Mobile phone companies are trialling a new abuse reporting system that could make it much easier for networks to spot and block spam reported by consumers across the world.

Co-ordinated by the GSMA (GSM Association), the global Abuse Reporting Service will streamline the way consumers report spam, feeding reports directly from consumers into a larger database run by security provider Cloudmark, which has made its name filtering Internet spam.

Once analysed, this data will be used to generate reports for the operators on problems within their networks, or provide intelligence on threats faced by them such as the originators of spam and misuse patterns.

Currently, each operator will have its own spam reporting service, but these work only for that company and its customers.

A key element of the system is to make spam reporting as easy as possible for consumers, regardless of which network they use and in which country. For instance, depending on region, users will be able to forward suspected spam to their operator using the codes ‘7726' or ‘33700', replacing a plethora of different systems at present. Each spam report will receive an acknowledgement from the Cloudmark system.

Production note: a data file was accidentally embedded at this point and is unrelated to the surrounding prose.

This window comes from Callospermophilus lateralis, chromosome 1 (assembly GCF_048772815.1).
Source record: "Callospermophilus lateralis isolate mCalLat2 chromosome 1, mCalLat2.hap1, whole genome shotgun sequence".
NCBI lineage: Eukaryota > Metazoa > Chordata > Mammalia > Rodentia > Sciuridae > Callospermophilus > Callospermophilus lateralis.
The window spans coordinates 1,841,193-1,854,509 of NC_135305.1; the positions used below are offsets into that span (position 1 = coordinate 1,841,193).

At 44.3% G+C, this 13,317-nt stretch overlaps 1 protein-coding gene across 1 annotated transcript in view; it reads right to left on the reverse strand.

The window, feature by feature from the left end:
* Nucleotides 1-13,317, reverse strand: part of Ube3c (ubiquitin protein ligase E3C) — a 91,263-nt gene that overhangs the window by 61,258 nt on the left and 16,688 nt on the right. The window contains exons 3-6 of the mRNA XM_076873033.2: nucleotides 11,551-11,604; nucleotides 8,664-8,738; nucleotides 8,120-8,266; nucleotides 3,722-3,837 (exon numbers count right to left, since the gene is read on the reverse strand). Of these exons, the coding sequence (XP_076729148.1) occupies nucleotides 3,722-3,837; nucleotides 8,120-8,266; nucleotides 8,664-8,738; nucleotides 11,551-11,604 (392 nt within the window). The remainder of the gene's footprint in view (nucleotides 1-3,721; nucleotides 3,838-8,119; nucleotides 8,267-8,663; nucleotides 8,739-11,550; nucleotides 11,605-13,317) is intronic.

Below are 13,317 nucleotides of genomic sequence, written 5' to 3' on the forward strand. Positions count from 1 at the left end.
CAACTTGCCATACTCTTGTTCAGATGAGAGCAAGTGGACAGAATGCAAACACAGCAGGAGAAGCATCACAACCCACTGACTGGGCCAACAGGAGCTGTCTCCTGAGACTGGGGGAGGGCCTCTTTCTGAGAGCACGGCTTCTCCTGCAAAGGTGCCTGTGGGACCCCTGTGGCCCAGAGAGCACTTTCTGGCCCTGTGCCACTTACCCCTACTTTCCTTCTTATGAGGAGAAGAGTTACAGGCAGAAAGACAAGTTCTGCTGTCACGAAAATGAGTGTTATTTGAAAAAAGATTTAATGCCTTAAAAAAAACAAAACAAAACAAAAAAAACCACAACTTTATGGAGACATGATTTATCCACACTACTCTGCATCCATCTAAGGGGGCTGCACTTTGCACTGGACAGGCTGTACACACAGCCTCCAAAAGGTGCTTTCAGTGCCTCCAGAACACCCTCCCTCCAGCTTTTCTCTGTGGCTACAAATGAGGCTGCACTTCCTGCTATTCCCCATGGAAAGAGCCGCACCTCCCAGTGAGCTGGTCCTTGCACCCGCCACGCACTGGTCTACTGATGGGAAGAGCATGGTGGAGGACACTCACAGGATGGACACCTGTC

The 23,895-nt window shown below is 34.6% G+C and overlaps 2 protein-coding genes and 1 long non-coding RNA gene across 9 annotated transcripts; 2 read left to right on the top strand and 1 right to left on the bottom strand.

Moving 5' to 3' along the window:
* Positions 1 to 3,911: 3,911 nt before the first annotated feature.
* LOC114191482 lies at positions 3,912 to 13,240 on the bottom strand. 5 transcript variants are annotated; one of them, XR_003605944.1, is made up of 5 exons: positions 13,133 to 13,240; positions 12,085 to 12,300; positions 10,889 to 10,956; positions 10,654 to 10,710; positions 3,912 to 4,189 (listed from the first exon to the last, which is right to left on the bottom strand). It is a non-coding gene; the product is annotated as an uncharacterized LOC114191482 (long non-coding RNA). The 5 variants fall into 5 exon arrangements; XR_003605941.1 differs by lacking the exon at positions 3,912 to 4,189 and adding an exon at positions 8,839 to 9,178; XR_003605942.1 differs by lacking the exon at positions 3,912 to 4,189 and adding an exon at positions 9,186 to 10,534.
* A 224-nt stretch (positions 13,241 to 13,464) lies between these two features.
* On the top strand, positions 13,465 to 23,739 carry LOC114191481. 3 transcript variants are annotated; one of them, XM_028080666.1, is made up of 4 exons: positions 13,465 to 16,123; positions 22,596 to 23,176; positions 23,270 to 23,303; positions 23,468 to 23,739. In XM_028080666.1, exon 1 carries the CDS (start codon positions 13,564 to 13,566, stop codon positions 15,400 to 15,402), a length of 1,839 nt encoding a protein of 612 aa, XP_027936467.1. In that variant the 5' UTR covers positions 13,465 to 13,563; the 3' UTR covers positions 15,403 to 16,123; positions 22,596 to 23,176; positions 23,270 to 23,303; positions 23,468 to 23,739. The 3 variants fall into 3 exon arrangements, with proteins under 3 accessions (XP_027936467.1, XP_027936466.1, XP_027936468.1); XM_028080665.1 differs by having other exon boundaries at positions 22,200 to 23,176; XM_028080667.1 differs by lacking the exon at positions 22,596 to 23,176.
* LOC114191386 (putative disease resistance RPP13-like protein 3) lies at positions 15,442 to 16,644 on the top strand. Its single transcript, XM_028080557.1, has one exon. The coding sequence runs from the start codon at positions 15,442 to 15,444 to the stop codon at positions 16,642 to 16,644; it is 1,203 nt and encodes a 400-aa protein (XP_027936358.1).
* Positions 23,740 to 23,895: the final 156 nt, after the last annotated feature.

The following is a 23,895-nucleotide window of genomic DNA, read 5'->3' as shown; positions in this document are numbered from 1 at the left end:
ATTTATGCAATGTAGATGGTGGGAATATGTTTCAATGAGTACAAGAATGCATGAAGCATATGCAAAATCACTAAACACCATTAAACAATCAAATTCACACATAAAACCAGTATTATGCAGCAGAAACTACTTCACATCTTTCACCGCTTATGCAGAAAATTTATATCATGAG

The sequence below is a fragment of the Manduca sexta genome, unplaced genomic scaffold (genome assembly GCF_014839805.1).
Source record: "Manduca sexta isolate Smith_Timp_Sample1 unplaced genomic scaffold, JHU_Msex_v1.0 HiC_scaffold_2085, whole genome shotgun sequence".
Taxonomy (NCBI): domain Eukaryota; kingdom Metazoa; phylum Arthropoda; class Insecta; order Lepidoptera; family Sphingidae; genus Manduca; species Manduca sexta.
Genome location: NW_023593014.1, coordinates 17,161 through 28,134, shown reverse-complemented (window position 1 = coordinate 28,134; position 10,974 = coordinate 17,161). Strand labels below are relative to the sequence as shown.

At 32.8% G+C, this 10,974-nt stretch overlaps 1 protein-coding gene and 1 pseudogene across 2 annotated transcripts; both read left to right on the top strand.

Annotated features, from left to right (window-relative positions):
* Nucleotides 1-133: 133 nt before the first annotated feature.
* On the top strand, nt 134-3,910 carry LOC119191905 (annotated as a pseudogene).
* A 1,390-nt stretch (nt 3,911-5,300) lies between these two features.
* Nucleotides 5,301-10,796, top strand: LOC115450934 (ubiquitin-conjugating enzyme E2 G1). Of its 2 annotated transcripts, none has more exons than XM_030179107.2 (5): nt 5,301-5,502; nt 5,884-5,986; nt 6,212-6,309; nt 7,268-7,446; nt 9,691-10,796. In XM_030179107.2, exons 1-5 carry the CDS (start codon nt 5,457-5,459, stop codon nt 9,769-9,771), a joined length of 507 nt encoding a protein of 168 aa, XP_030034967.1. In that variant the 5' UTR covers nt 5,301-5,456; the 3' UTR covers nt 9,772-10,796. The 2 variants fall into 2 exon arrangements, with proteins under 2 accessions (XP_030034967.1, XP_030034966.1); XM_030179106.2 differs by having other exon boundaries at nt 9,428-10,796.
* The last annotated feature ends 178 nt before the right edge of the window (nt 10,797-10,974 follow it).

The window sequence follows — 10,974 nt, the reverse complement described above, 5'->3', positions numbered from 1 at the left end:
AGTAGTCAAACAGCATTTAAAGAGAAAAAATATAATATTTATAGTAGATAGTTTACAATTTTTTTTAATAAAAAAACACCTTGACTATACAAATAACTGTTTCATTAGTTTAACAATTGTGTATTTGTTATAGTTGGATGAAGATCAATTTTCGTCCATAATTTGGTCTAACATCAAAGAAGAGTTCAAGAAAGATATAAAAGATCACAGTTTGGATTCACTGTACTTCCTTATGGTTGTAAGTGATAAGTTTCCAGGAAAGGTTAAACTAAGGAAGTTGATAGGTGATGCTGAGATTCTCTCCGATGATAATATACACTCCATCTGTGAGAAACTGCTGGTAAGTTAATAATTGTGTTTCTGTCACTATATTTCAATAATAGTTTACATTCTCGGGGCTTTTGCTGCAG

Mobile spam is different from Internet spam. Although common in Asia where spammers exploit the essentially free nature of SMS texting there, many believe that as the same economics develop in Europe the problem will inevitably spread.

According to Cloudmark's European head of technology and services, Neil Cook, this worries mobile networks, which do not want a repeat of the disastrous experience of Internet email.

"The tolerance of subscribers for mobile spam is much lower than on the Internet," he points out. "As the price of messaging goes down, the problem goes up."

In the worst case scenario, operators could see the development of mobile botnets reminiscent of the spam-distribution systems that dominate the Internet.

The Abuse Reporting System trial is being rolled out using operators in three regions to demonstrate its global potential, beginning with AT&T Mobility, SFR of France, and Korea Telecom.